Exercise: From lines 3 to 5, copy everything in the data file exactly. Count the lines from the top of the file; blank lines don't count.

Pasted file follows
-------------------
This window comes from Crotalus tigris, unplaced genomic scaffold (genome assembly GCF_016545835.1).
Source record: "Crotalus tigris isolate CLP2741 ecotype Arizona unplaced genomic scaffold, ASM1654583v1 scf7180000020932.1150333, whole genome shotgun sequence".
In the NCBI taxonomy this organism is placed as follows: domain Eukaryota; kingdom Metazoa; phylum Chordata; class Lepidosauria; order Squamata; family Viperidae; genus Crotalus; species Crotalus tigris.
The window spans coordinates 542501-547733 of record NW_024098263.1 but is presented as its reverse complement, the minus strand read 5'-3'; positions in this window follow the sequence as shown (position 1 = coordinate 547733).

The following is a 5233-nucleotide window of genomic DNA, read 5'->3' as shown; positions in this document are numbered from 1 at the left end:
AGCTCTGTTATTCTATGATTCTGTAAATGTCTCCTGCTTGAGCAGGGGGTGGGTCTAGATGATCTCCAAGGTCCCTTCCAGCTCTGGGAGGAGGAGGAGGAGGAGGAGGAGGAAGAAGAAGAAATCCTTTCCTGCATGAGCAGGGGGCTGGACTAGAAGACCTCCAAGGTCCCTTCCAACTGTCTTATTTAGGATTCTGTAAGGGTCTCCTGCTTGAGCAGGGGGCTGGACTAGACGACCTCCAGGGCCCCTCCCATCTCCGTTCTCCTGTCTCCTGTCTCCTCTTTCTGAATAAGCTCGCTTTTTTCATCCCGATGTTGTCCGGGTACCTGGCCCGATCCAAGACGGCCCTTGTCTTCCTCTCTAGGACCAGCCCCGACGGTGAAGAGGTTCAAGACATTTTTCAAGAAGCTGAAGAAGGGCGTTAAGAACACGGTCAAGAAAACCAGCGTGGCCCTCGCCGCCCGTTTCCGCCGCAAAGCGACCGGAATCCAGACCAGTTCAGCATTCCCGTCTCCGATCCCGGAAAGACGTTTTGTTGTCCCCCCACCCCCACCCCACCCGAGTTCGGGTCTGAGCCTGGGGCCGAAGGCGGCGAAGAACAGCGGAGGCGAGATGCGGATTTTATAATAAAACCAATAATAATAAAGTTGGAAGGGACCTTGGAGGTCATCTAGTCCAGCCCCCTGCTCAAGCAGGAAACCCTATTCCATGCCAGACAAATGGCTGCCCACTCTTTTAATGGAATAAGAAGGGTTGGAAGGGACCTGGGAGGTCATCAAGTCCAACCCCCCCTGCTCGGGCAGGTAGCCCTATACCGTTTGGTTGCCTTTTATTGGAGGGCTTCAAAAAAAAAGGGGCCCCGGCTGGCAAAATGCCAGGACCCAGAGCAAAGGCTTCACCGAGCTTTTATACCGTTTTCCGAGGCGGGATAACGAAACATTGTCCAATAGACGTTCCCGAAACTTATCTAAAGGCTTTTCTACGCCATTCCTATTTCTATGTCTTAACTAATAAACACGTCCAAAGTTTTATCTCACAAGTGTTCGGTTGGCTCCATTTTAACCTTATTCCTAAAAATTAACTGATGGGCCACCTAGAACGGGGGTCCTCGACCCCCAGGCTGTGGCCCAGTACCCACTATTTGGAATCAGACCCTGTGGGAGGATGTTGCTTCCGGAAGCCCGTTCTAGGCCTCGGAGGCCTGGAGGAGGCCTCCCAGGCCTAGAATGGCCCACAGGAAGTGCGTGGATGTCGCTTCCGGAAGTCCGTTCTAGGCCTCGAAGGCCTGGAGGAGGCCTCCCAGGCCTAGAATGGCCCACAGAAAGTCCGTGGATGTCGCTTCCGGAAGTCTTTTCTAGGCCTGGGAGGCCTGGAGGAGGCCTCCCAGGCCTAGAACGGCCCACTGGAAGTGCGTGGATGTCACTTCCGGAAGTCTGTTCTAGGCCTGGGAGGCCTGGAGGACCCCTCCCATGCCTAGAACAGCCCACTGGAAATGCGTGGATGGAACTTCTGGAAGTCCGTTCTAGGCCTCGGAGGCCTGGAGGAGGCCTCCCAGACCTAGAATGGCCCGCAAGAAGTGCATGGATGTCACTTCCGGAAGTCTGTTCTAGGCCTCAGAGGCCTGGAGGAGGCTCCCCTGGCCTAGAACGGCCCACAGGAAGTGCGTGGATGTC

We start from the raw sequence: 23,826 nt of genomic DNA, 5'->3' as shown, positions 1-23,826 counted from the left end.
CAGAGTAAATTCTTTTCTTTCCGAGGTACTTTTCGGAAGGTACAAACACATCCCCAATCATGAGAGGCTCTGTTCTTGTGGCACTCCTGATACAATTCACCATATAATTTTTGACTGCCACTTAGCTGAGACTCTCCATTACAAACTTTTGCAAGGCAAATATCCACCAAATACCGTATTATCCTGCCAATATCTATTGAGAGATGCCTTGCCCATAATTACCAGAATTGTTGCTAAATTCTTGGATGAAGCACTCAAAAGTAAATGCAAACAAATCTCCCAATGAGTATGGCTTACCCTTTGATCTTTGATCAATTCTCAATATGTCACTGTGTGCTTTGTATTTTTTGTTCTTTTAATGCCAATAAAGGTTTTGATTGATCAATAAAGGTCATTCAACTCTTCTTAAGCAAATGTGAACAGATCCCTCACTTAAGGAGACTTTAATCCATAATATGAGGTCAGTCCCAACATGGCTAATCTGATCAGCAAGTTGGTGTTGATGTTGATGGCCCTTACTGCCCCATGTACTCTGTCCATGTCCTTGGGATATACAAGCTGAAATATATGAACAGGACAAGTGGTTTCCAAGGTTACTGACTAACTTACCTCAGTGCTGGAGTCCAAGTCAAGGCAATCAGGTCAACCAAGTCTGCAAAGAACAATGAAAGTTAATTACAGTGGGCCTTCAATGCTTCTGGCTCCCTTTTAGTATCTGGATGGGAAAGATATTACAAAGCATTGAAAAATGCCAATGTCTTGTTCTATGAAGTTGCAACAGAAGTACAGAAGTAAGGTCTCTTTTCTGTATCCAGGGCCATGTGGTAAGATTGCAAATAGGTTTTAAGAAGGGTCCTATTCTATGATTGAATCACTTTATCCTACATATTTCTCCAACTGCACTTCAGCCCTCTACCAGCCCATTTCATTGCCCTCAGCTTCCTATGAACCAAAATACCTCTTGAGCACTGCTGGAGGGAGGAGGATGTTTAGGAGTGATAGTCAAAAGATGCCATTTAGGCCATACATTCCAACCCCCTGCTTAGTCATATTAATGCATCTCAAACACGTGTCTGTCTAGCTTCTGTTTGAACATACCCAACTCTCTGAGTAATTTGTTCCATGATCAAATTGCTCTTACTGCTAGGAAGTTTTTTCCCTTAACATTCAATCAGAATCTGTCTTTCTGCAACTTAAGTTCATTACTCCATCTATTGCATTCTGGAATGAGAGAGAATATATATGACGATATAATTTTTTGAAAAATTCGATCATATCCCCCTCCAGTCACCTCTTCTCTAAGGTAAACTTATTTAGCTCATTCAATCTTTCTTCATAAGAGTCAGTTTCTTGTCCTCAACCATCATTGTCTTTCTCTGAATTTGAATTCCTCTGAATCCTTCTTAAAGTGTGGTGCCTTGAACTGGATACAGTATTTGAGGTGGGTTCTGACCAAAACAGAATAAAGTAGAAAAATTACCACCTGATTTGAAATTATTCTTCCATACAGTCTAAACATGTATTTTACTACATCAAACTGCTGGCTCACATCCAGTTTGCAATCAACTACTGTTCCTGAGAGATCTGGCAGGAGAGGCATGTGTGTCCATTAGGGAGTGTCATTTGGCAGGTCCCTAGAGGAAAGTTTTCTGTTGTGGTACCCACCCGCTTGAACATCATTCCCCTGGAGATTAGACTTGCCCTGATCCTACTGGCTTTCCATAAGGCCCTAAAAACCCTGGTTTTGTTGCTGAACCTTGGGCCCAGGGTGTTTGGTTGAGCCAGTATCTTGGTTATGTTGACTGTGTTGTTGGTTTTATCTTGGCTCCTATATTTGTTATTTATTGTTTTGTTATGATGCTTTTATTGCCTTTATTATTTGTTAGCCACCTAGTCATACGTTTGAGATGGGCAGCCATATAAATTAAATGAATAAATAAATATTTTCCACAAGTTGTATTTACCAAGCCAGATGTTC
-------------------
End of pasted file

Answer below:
In the NCBI taxonomy this organism is placed as follows: domain Eukaryota; kingdom Metazoa; phylum Chordata; class Lepidosauria; order Squamata; family Viperidae; genus Crotalus; species Crotalus tigris.
The window spans coordinates 542501-547733 of record NW_024098263.1 but is presented as its reverse complement, the minus strand read 5'-3'; positions in this window follow the sequence as shown (position 1 = coordinate 547733).

The following is a 5233-nucleotide window of genomic DNA, read 5'->3' as shown; positions in this document are numbered from 1 at the left end: